B.C.'s top doctor says she wears different face masks depending on the risk of the environment but that properly fitted cloth masks are suitable for most settings.
Provincial Health Officer Dr. Bonnie Henry has come under fire recently for insisting that face masks are only one layer of protection in the fight against COVID-19 transmission and that N95 masks are not necessary for most places.
When asked if she always wears a "well-fitted cloth mask," Henry told reporters in a briefing Tuesday (Jan. 11) afternoon that there are instances where she will opt for a medical mask.
"So I think what we need to recognize is our risk in the risk setting," she said. "And I do wear a three-ply well-fitted cloth mask for most settings that I'm in, particularly where I know there's going to be small numbers of people [and] lots of space ventilation."
If she's in a vaccination clinic or in a healthcare setting, the health officer will wear a medical mask "as appropriate to the setting," she explained. "We look at our risks differently depending on the setting that we're in."
The decision also comes down to "individual risk" and other factors, including how long people will be in a place or if they know who will be there, added Henry.
"So those are all things that we factor into what mask we need for which situation."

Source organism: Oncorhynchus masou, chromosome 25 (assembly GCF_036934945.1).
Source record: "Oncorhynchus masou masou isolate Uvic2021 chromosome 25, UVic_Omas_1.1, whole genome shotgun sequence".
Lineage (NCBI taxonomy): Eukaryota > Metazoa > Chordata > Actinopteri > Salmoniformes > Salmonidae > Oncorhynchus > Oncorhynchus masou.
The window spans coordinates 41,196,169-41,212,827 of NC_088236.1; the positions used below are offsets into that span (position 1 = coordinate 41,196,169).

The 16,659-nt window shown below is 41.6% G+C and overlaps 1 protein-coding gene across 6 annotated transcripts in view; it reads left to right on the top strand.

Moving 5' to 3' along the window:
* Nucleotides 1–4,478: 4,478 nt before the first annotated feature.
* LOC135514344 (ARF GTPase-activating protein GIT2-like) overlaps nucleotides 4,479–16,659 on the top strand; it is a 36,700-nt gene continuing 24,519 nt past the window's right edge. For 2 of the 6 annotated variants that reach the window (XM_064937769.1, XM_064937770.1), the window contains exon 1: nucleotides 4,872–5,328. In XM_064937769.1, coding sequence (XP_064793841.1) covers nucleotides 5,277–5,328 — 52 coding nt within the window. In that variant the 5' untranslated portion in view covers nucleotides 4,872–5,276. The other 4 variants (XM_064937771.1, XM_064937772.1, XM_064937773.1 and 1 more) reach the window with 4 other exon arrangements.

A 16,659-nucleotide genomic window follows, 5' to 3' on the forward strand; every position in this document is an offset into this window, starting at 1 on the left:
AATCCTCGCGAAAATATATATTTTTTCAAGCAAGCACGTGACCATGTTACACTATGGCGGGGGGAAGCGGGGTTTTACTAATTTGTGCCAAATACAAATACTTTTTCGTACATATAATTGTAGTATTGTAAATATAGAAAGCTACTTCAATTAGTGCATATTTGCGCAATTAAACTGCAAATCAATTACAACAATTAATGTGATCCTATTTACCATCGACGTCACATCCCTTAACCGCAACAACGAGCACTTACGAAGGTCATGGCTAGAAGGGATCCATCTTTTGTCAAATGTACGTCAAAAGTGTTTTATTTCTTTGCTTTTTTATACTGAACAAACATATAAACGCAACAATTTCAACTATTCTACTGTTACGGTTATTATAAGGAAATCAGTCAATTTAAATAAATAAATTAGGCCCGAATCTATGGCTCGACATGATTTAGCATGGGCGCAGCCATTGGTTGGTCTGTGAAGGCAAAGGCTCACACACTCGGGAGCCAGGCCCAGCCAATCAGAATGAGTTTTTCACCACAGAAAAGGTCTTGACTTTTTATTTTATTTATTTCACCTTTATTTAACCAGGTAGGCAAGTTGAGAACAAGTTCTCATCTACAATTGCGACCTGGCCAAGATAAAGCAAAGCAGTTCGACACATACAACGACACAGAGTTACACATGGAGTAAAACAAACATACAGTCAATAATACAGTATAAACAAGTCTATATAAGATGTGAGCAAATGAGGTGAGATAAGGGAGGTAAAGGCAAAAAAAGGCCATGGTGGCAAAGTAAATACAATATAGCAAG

In a briefing on Jan. 7, Henry stated that layers of protection, in addition to a "hierarchy of protection," significantly reduce the risk of transmission. Examples of safety protocol include having reduced numbers of people, preventing mixing and mingling, or having students attend class at different times. Additionally, businesses may use screening to prevent the "entrance of a hazard" to infect others.
The Public Health Agency of Canada released some updated information about face masks and layers of protection to prevent the spread of COVID-19 in November 2021. Wearing a face mask that fits comfortably and correctly is most important, underscored Henry. But while non-medical masks are adequate for most people, she noted that others may want to consider wearing medical ones.
Non-medical masks generally can help prevent the spread of COVID-19, but the PHAC notes that medical masks and respirators provide "better protection."
Find more information about the updated guidance on face masks with the Public Health Agency of Canada online.